Where should I go?
Will I be able to manage it?
I think this is a bad idea… you say to yourself, shut the tab from your browsing window and go back to procrastinating!
This is what happens to most beginners when they think about going on a trek. We want to, but we don’t! The most common reason being lack of information about trekking spots. Mumbai may be a city battling congestion, traffic, and pollution but it also offers convenience to trekkers in terms of hiking locations and travel options.
1. Korigad (929 m/3049 ft.)
Korigad/Koregad is one of the easiest treks that one can go on. Cars can now drop you right at its base. The initial part of the trek involves hiking through a densely vegetated terrain but the second level of ascent is even easier due to the presence of well-cemented steps.
The fort was deserted in 1818 whereby it is believed that all the temple ornaments had been handed over to the Mumbadevi temple in Mumbai. The top houses twin lakes along with a temple and offers a panoramic view of the Mulshi Lake. If you happen to trek there during the monsoon, you will be welcomed by a film of mist that dispels with every step you take, as if tantalizing one to relish its secrets one by one!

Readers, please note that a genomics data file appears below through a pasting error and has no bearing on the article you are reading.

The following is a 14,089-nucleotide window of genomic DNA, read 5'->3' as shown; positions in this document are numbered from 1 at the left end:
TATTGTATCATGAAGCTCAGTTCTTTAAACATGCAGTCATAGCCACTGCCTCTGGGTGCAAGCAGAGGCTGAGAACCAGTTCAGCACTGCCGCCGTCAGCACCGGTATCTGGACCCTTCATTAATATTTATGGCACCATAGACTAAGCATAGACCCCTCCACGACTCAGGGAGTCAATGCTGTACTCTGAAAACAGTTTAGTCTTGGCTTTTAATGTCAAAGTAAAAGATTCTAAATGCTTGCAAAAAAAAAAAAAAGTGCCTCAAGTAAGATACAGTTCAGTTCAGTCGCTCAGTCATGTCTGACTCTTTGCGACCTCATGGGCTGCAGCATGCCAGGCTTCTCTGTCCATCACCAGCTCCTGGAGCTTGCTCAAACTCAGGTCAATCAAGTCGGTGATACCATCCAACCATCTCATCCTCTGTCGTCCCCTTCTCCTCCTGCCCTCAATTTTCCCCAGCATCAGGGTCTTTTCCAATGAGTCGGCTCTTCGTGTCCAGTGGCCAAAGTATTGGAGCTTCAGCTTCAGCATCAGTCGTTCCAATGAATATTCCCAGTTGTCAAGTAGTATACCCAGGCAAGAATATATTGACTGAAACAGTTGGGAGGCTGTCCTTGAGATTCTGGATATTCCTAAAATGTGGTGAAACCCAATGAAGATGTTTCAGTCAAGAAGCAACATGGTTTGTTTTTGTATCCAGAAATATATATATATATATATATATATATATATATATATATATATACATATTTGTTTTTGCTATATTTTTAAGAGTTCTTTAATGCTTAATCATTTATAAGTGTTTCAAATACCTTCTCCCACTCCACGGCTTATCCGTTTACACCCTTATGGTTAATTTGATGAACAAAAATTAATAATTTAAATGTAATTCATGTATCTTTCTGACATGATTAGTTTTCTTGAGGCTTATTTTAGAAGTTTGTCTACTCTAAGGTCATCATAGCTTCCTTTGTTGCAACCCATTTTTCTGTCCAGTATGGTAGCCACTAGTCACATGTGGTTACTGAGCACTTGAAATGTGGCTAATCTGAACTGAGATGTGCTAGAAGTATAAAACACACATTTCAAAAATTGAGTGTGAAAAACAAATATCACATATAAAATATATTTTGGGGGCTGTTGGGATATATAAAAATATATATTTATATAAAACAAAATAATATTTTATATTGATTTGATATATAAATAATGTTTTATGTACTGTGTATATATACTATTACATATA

2. Lohagad Fort (1030 m/3412 ft.)
It is very easy to go to Lohagad trek from Mumbai for due to the availability of transportation. The fort is well preserved and offers an excellent view of the surrounding areas. There are speculations that it used to be a Buddhist religious place but Burhan Nizam Shah II is said to have been imprisoned here in 1564. He offered a bribe to the commander of the fort, captured it and laid a successful siege on Ahmednagar in 1578. Shivaji Maharaj took over it in 1648 and Aurangzeb in 1665. Thereafter, the fort was a subject of conquest between the Marathas and the Mughals until it was captured by Col. Deacon of the British in 1818.
Today, the fort still houses the five gates and the high walls that kept intruders at bay. An interesting feature of the fort is the Vinchu kata (scorpion’s tail). Though a part of it is damaged, it is still considered safe for trekkers to tread there.
3. Visapur Fort (1087 m/3567 ft.)
Located at a higher elevation then its twin fort Lohagad, Visapur is a large and easily approachable fort and is almost always a part of upcoming trekking events in Pune. It has plenty of water cisterns on the top and a long circular plateau. It is said to have been constructed by Balaji Vishwanath, the first Peshwa of the Maratha Empire and was considered strategically important. In 1818, the British troops attacked and captured the fort. Due to Visapur’s proximity with Lohagad, the British loaded their cannons at Visapur, fired them at Lohagad which contained the treasury of the Marathas and were successful in the siege.
Today, all that remains are a few ruins, water tanks and a few temples of Lord Hanuman scattered over the precinct. However, it must be on the list of every trekker who wishes to witness this once important link and re-live history.
4. Karnala Fort (469 m/ 1538 ft.)